Discord is the current leader of the pack when it comes to voice chat and community servers for streamers. It offers a convenient way to organize your community and friends into channels and voice chat rooms for gaming or hanging, and generally makes interacting with fans extremely easy. While it is powerful and versatile, you’ll first need to set up your Discord server and then figure out how best to utilize it for your streaming needs. Here are some tips.
How to set up a Discord server
This is the straightforward bit, because all you really need to do is download the Discord app (visit the website here) or open it through a web browser. Once you have an account, you can join a server or create your own. If you already have Discord then just hit the big + button in a circle in the bottom left and you’ll be guided through making your own, including what to call it and the region in which to host the VOIP servers.
Organize your server
Once you’ve made a new server for your community, you’ll need to invite them, but first start by inviting some friends or people you trust to maintain order. Discords can become unruly without organization or moderation, so make sure to create Roles for your mods or admins. You can do this by opening the settings and heading to the Roles section. Create roles (with whatever names you want) and then give them certain permissions, like the ability to remove people from the server or create new rooms. You don’t want everyone doing this or it quickly becomes chaos. Once you have suitable roles defined and assigned, right click on anyone in the server and head to the Roles dropdown bit of the menu to choose which one to appoint them.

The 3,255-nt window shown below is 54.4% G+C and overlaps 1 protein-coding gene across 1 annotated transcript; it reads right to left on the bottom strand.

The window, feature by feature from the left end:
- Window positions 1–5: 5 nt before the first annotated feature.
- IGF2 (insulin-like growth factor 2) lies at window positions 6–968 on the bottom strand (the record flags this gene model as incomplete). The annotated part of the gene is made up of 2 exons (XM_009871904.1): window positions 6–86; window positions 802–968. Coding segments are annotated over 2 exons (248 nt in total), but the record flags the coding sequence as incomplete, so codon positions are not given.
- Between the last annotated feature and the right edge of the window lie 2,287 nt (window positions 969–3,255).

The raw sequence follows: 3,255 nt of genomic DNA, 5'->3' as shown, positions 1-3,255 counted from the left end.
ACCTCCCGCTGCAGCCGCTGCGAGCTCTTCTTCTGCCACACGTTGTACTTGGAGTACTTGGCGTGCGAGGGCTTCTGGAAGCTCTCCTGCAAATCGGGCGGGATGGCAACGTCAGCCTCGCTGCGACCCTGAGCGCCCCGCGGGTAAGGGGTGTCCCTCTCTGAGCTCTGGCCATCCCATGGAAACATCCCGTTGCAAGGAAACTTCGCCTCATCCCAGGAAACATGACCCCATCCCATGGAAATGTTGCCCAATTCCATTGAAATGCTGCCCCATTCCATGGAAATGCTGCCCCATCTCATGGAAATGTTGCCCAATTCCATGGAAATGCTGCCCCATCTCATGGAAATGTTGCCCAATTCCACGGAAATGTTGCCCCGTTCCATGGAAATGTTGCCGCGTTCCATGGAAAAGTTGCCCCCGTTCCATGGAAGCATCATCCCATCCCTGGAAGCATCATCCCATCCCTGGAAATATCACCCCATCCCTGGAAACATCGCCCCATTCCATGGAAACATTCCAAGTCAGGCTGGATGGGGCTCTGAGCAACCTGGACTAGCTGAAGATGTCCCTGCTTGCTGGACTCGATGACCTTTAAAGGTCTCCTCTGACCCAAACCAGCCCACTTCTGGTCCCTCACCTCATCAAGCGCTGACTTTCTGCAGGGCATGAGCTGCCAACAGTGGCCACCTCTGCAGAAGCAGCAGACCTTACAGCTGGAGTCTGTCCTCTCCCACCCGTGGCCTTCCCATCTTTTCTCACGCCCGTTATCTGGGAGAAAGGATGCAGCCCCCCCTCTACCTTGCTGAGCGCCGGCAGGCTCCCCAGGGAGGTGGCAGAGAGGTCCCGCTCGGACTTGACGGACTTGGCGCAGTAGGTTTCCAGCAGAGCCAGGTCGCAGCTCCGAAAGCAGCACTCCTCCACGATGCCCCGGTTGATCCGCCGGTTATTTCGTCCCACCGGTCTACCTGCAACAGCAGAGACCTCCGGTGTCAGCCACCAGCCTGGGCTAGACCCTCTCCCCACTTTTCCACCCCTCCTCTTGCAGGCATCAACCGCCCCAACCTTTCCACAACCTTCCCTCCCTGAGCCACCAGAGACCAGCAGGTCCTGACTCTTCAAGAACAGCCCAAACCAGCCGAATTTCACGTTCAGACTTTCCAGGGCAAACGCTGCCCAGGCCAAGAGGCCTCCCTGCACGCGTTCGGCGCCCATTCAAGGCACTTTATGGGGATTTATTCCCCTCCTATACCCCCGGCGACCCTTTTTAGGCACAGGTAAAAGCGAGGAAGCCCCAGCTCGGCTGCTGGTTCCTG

You’ll also want to make some text and voice channels for your community to hang out in. You can make text channels for various interests related to gaming or other topics so people know where to go to talk about their hobbies with others. Make them for individual games so people can find new friends to play with, too.
If you’re making this Discord for your existing community to join, then you might want to gate access to it behind the subscriber paywall on Twitch, for instance. To do that there are “Integrations” in Discord that let you link accounts and will check for someone’s subscriber status before letting them enter your Discord server. To find out more about how to do this, check out the Twitch integration FAQ on Discord’s help page.
You can even use Discord itself to stream, if you want to give your community an exclusive place to interact with you. Go Live is Discord’s newest streaming feature and it allows you to stream in a voice channel for up to 10 other viewers in the server, so you could make a separate invite-only channel for higher paying subscribers, for example. Once you have everyone in the channel, launch your game, and in Discord you’ll see a small Display Capture symbol next to the game’s name in your Now Playing status. Hitting that will let you choose the channel to stream to and talk along with your community. Of course you’ll need all the requisite gear: a decent streaming microphone like the HyperX QuadCast S, or a headset like the HyperX Cloud III will let you talk with your viewers as if they’re right with you on the couch.
There are plenty of more advanced ways to organize your Discord server for streaming, but these should help you get started. Dig into those settings and figure out fun ways to engage with your community and they’ll appreciate your efforts!